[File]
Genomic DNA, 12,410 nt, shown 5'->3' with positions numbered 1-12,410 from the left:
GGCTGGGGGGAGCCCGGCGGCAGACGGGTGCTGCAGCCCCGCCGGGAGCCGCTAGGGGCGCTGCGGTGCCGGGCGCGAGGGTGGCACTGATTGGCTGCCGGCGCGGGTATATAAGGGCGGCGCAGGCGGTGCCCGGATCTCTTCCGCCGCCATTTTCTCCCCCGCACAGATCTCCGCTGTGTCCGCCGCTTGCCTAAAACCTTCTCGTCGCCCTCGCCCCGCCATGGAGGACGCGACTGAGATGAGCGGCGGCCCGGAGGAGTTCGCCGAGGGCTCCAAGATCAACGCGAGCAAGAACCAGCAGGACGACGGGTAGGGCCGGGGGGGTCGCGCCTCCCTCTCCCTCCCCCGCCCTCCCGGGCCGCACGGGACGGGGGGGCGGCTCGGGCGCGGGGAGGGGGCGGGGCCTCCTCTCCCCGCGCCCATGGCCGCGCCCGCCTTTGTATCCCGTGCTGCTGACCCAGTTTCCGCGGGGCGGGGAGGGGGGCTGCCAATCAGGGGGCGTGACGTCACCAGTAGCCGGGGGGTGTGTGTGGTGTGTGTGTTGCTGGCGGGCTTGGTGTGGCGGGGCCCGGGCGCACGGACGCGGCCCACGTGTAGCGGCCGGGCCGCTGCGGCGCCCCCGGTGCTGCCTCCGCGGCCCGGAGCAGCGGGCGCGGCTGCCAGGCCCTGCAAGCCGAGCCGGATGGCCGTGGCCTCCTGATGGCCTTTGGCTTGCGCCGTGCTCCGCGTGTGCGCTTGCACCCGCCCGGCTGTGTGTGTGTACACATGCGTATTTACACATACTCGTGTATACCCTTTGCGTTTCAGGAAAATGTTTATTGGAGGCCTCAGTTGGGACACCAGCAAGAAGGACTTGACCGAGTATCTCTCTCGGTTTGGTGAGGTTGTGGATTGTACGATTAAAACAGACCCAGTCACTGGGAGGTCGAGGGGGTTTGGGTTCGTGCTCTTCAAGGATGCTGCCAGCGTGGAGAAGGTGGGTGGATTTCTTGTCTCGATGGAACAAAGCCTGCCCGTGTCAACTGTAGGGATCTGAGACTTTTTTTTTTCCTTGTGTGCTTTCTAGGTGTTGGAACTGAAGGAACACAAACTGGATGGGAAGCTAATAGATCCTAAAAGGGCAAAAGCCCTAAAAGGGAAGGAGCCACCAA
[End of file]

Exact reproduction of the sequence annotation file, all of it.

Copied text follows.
Genomic DNA, 12,410 nt, shown 5'->3' with positions numbered 1-12,410 from the left:
GGCTGGGGGGAGCCCGGCGGCAGACGGGTGCTGCAGCCCCGCCGGGAGCCGCTAGGGGCGCTGCGGTGCCGGGCGCGAGGGTGGCACTGATTGGCTGCCGGCGCGGGTATATAAGGGCGGCGCAGGCGGTGCCCGGATCTCTTCCGCCGCCATTTTCTCCCCCGCACAGATCTCCGCTGTGTCCGCCGCTTGCCTAAAACCTTCTCGTCGCCCTCGCCCCGCCATGGAGGACGCGACTGAGATGAGCGGCGGCCCGGAGGAGTTCGCCGAGGGCTCCAAGATCAACGCGAGCAAGAACCAGCAGGACGACGGGTAGGGCCGGGGGGGTCGCGCCTCCCTCTCCCTCCCCCGCCCTCCCGGGCCGCACGGGACGGGGGGGCGGCTCGGGCGCGGGGAGGGGGCGGGGCCTCCTCTCCCCGCGCCCATGGCCGCGCCCGCCTTTGTATCCCGTGCTGCTGACCCAGTTTCCGCGGGGCGGGGAGGGGGGCTGCCAATCAGGGGGCGTGACGTCACCAGTAGCCGGGGGGTGTGTGTGGTGTGTGTGTTGCTGGCGGGCTTGGTGTGGCGGGGCCCGGGCGCACGGACGCGGCCCACGTGTAGCGGCCGGGCCGCTGCGGCGCCCCCGGTGCTGCCTCCGCGGCCCGGAGCAGCGGGCGCGGCTGCCAGGCCCTGCAAGCCGAGCCGGATGGCCGTGGCCTCCTGATGGCCTTTGGCTTGCGCCGTGCTCCGCGTGTGCGCTTGCACCCGCCCGGCTGTGTGTGTGTACACATGCGTATTTACACATACTCGTGTATACCCTTTGCGTTTCAGGAAAATGTTTATTGGAGGCCTCAGTTGGGACACCAGCAAGAAGGACTTGACCGAGTATCTCTCTCGGTTTGGTGAGGTTGTGGATTGTACGATTAAAACAGACCCAGTCACTGGGAGGTCGAGGGGGTTTGGGTTCGTGCTCTTCAAGGATGCTGCCAGCGTGGAGAAGGTGGGTGGATTTCTTGTCTCGATGGAACAAAGCCTGCCCGTGTCAACTGTAGGGATCTGAGACTTTTTTTTTTCCTTGTGTGCTTTCTAGGTGTTGGAACTGAAGGAACACAAACTGGATGGGAAGCTAATAGATCCTAAAAGGGCAAAAGCCCTAAAAGGGAAGGAGCCACCAA